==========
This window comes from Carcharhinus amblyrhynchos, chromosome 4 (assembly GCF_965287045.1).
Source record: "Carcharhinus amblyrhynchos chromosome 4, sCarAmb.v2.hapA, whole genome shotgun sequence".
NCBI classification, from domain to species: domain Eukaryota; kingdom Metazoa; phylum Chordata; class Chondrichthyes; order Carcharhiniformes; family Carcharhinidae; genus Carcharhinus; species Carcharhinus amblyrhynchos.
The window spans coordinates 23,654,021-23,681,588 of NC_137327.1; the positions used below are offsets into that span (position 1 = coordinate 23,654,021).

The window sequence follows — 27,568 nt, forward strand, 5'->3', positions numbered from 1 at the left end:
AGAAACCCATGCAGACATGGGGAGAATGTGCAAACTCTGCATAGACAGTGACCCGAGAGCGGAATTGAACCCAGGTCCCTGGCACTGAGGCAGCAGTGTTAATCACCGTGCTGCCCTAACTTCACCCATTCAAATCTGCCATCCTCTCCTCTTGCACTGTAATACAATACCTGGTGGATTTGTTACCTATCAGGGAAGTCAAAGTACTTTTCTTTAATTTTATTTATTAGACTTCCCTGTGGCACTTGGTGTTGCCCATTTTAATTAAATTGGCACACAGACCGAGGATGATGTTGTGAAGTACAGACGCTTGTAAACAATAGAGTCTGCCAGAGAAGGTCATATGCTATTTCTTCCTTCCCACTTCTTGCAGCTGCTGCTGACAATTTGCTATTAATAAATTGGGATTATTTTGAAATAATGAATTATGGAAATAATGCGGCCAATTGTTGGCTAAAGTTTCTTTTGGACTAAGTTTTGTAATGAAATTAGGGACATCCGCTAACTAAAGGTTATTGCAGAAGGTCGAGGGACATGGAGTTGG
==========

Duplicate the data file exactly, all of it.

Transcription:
This window comes from Carcharhinus amblyrhynchos, chromosome 4 (assembly GCF_965287045.1).
Source record: "Carcharhinus amblyrhynchos chromosome 4, sCarAmb.v2.hapA, whole genome shotgun sequence".
NCBI classification, from domain to species: domain Eukaryota; kingdom Metazoa; phylum Chordata; class Chondrichthyes; order Carcharhiniformes; family Carcharhinidae; genus Carcharhinus; species Carcharhinus amblyrhynchos.
The window spans coordinates 23,654,021-23,681,588 of NC_137327.1; the positions used below are offsets into that span (position 1 = coordinate 23,654,021).

The window sequence follows — 27,568 nt, forward strand, 5'->3', positions numbered from 1 at the left end:
AGAAACCCATGCAGACATGGGGAGAATGTGCAAACTCTGCATAGACAGTGACCCGAGAGCGGAATTGAACCCAGGTCCCTGGCACTGAGGCAGCAGTGTTAATCACCGTGCTGCCCTAACTTCACCCATTCAAATCTGCCATCCTCTCCTCTTGCACTGTAATACAATACCTGGTGGATTTGTTACCTATCAGGGAAGTCAAAGTACTTTTCTTTAATTTTATTTATTAGACTTCCCTGTGGCACTTGGTGTTGCCCATTTTAATTAAATTGGCACACAGACCGAGGATGATGTTGTGAAGTACAGACGCTTGTAAACAATAGAGTCTGCCAGAGAAGGTCATATGCTATTTCTTCCTTCCCACTTCTTGCAGCTGCTGCTGACAATTTGCTATTAATAAATTGGGATTATTTTGAAATAATGAATTATGGAAATAATGCGGCCAATTGTTGGCTAAAGTTTCTTTTGGACTAAGTTTTGTAATGAAATTAGGGACATCCGCTAACTAAAGGTTATTGCAGAAGGTCGAGGGACATGGAGTTGG